Stocks edge higher ahead of earnings season
Stocks closed higher on Wall Street Monday as traders turned their focus to US corporate earnings reports. Better-than-expected earnings reports from Alcoa helped push stocks higher.
Stocks ended modestly higher Monday, shrugging off an early decline, as investors waited to see whether big U.S. companies would deliver on expectations of strong earnings in 2013.
Alcoa became the first major U.S. company to report earnings late Monday, and the results were mostly good. Aluminum maker's income was higher than analysts were expecting, but its revenue fell slightly short of expectations. Later this week the pace picks up with reports from Bed Bath & Beyond, Wells Fargo and JPMorgan Chase.
A big factor driving the Standard & Poor's 500 up 9.6 percent this year has been optimism that it will be a good year for company profits. While the expectations for the first quarter are relatively modest, many investors are expecting to see more of a pickup in earnings later in the year.
"We need to see some earnings growth here to justify the big gains we've seen in the first quarter," said Ryan Detrick, a senior technical analyst at Schaeffer's Investment Research.
Earnings for companies in the S&P 500 index are expected to rise by 0.7 percent from the first quarter of last year, but that growth is expected to accelerate sharply to 13 percent in the final three-month period of the year, according to data from S&P Capital IQ.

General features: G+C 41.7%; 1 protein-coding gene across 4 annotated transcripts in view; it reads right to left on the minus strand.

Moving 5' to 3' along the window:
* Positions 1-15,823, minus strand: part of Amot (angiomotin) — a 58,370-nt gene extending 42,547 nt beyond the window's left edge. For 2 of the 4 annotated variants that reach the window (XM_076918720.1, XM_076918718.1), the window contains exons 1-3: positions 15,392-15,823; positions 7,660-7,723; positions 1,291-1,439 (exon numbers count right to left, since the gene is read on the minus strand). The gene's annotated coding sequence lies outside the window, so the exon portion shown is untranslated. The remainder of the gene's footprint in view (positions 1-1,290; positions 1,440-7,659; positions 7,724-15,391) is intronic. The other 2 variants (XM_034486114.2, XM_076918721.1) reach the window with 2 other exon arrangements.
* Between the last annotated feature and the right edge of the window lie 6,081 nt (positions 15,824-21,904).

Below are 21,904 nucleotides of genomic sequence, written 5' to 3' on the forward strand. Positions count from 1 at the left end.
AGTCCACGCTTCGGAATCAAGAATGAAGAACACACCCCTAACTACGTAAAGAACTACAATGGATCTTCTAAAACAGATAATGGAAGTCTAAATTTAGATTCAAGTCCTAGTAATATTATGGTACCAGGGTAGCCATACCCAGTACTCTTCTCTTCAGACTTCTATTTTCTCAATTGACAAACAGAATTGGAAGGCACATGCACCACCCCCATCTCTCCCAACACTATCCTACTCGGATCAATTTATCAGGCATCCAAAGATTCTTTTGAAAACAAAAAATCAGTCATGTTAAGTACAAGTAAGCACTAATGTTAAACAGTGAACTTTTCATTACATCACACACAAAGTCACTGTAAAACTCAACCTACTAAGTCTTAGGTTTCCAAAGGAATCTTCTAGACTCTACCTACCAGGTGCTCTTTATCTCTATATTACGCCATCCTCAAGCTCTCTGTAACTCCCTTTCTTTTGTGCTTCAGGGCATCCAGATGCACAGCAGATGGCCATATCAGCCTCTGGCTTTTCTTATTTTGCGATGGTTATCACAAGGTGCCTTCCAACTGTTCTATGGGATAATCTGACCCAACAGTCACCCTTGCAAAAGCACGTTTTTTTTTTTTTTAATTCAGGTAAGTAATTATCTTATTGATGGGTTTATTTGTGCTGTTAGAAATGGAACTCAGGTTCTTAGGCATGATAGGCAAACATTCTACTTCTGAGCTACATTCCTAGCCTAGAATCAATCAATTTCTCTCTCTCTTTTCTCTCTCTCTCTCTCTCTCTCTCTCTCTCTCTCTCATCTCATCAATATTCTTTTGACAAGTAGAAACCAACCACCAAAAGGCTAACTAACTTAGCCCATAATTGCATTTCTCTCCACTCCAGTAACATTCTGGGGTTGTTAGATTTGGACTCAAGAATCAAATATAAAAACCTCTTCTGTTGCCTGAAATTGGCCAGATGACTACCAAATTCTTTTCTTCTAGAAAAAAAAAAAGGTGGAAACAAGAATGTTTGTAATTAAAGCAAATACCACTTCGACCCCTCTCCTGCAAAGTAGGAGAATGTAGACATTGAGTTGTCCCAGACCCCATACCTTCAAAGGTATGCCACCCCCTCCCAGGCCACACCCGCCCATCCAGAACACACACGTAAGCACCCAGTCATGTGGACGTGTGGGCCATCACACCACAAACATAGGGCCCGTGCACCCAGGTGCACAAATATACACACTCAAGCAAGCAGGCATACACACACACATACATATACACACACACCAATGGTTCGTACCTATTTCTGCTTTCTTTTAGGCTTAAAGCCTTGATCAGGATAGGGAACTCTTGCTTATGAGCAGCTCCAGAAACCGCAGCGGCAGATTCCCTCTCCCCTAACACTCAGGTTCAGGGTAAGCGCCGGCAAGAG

On Monday the Dow Jones industrial average rose 48.23 points, or 0.3 percent, to close at 14,613.48. The index started the day lower and fell as much as 67 points during morning trading. Alcoa's gain of 1.8 percent was one of the biggest in the Dow. It rose 15 cents to $8.39. The stock was off seven cents in after-hours trading.
The S&P 500 index closed up 9.79 points, or 0.6 percent, at 1,563.07.
The Dow and S&P have struggled for direction over the past three weeks. The S&P 500 has alternated between gains and losses every day as investors take advantage of any weakness to add to their holdings.
Telecommunications stocks fell 0.5 percent and health care stocks inched up just 0.2 percent, lagging the rest of the market. The two industry groups have performed well this year as investors sought out less risky stocksthat pay good dividends. Health care companies are up almost 16 percent, making them the best performers in the S&P 500.
Lufkin Industries, an oilfield equipment maker, surged $24.03, or 38 percent, to $87.96 after General Electric Co. agreed to buy the company for $3 billion. GE wants to bolster its oil and gas operations. Its stock rose 19 cents, or 0.8 percent, to $23.12.
Johnson & Johnson logged the biggest percentage decline on the 30-member Dow Jones industrial average, dropping 93 cents to $81.11. Analysts at JPMorgan cut their rating on the stock to "neutral," saying it has risen too far, too fast. Johnson & Johnson is up 16 percent this year.
Stocks fell Friday after the government reported a slowdown in hiring that was far worse than economists had expected. The report capped a bad week: The S&P 500 logged its biggest weekly decline of the year as signs emerged that U.S. growth is starting to cool.
In other trading, the Nasdaq composite index rose 18.39 points, or 0.6 percent, to 3,222.25.
The yield on the 10-year Treasury rose to 1.75 percent from 1.71 percent late Friday. It went as 1.69 percent Friday, its lowest level of the year. The benchmark rate has fallen from a recent high of 2.06 percent reached March 11 as demand for low-risk assets increases.